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Company focus Jul 04, 2023

President's message: The Big Five

On December 12, 2015, 196 nations signed the Paris Agreement at the UN Climate Change Conference. The agreement went into force on November 4, 2016, and the signatory nations represent 96 percent of global greenhouse gas emissions. A country’s commitment to the Paris Agreement is documented in its nationally determined contributions (NDCs), which must be updated and resubmitted every 5 years to the United Nations Framework Convention for Climate Change. With each update, every country must improve its global warming commitments. This article focuses on the top five per-capita emitters of greenhouse gas emissions on the planet and examines NDCs.

Figure 1 shows the top five nations, or the “big five,” with the greatest per-capita emissions as of June 2021.



Although China, the United States, the European Union, Russia, and India are the top five countries with the greatest total emissions worldwide (indicated by the colored rectangles in Figure 1), the top five per-capita emitters are Saudi Arabia, Australia, the United States, Canada, and South Korea—the first five countries, left to right, in the figure.

Figure 2 shows the per-capita emissions from the big five since 2000.



Australia, Canada, and the United States have demonstrated a reasonably consistent downward trend in per-capita emissions since 2005, which is good news! The year 2005 coincides with the three countries’ “base year”—an important date each signatory to the Paris Agreement submits in their NDC. Per-capita emissions in Saudi Arabia and South Korea have trended upward since 2000 and have peaked since 2015. This correlates with South Korea’s chosen base year of 2018. Saudi Arabia’s base year is 2019. The decline in emissions in 2020 was significantly aided by the pandemic.

By the end of this decade, the big five countries have committed in their NDCs to lowering their emissions to about 50 percent of what they emitted in their base year, and all except Saudi Arabia have committed to becoming net-zero-emitting nations by no later than the middle of the century. Canada and South Korea have enacted legislation that commits to achieving net zero. The Canadian Net-Zero Emissions Accountability Act came into effect in June 20211, and in South Korea, the Carbon Neutrality Act was enacted in September 2021 2. Australia and the United States have not yet enacted legislation, preferring to let their NDCs implicitly drive toward net zero. Saudi Arabia has not committed to achieving net zero but has put forward several national green programs to significantly reduce their greenhouse gas emissions.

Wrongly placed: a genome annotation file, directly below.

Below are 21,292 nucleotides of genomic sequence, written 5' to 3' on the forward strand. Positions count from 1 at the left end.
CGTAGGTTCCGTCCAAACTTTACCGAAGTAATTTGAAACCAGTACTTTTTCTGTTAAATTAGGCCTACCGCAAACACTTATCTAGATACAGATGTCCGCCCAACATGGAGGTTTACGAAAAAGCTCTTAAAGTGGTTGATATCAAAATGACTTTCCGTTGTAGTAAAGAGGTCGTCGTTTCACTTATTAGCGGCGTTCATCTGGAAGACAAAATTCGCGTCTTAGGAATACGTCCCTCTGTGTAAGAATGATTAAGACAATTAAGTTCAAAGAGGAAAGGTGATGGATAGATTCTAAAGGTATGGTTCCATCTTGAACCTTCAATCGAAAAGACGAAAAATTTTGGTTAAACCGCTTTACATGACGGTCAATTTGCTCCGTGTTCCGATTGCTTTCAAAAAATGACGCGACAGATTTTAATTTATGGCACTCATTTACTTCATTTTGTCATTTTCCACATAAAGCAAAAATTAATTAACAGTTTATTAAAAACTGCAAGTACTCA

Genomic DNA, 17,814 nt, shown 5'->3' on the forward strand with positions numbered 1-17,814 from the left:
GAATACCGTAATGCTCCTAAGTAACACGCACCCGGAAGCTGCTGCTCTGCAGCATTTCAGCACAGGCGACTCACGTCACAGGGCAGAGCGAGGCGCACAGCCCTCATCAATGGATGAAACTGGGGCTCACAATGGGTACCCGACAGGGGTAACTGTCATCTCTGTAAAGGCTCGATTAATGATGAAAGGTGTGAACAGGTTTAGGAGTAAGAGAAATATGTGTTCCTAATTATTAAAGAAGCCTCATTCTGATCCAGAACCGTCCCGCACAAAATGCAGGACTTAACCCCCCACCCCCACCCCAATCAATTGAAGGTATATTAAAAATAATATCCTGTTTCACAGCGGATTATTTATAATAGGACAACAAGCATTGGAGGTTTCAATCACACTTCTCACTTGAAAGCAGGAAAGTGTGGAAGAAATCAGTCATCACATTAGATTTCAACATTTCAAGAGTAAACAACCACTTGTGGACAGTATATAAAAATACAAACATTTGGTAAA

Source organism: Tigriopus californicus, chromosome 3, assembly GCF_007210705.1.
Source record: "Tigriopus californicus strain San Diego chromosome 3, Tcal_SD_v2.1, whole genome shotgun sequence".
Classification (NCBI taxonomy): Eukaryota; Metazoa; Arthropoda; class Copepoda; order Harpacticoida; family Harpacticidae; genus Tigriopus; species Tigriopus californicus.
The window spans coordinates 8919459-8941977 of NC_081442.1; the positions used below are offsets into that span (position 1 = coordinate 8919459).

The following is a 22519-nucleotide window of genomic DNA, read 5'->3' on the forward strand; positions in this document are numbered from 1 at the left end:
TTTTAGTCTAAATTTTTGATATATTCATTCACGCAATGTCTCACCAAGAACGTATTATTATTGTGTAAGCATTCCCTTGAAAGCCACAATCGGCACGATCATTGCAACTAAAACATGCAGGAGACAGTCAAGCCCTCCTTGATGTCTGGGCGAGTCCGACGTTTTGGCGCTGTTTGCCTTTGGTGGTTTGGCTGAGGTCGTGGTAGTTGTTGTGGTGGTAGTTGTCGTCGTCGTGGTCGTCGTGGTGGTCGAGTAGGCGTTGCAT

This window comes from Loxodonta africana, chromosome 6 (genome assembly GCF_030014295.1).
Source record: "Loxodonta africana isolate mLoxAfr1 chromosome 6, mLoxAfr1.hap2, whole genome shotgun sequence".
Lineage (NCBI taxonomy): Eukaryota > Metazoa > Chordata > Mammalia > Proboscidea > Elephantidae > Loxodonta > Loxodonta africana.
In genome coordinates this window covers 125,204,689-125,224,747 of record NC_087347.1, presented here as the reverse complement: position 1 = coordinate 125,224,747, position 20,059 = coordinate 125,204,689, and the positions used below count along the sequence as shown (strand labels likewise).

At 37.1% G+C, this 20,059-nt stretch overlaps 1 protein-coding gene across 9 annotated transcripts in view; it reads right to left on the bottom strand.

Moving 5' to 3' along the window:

All 196 nations that signed the Paris Agreement are transitioning away from energy waste and burning fossil fuels. We are witnessing this trend in the per-capita emissions data now, and as the remainder of the decade unfolds, it will be interesting to see the paradigm shift the big five will undergo to achieve the low-carbon economies intended by their NDCs. For those of us with careers in the built environment, we have a critical part to play in the NDCs by delivering the solutions needed to sustainably decarbonize buildings and the construction sector.


Tom Zaban, P.Eng, LEED Green Associate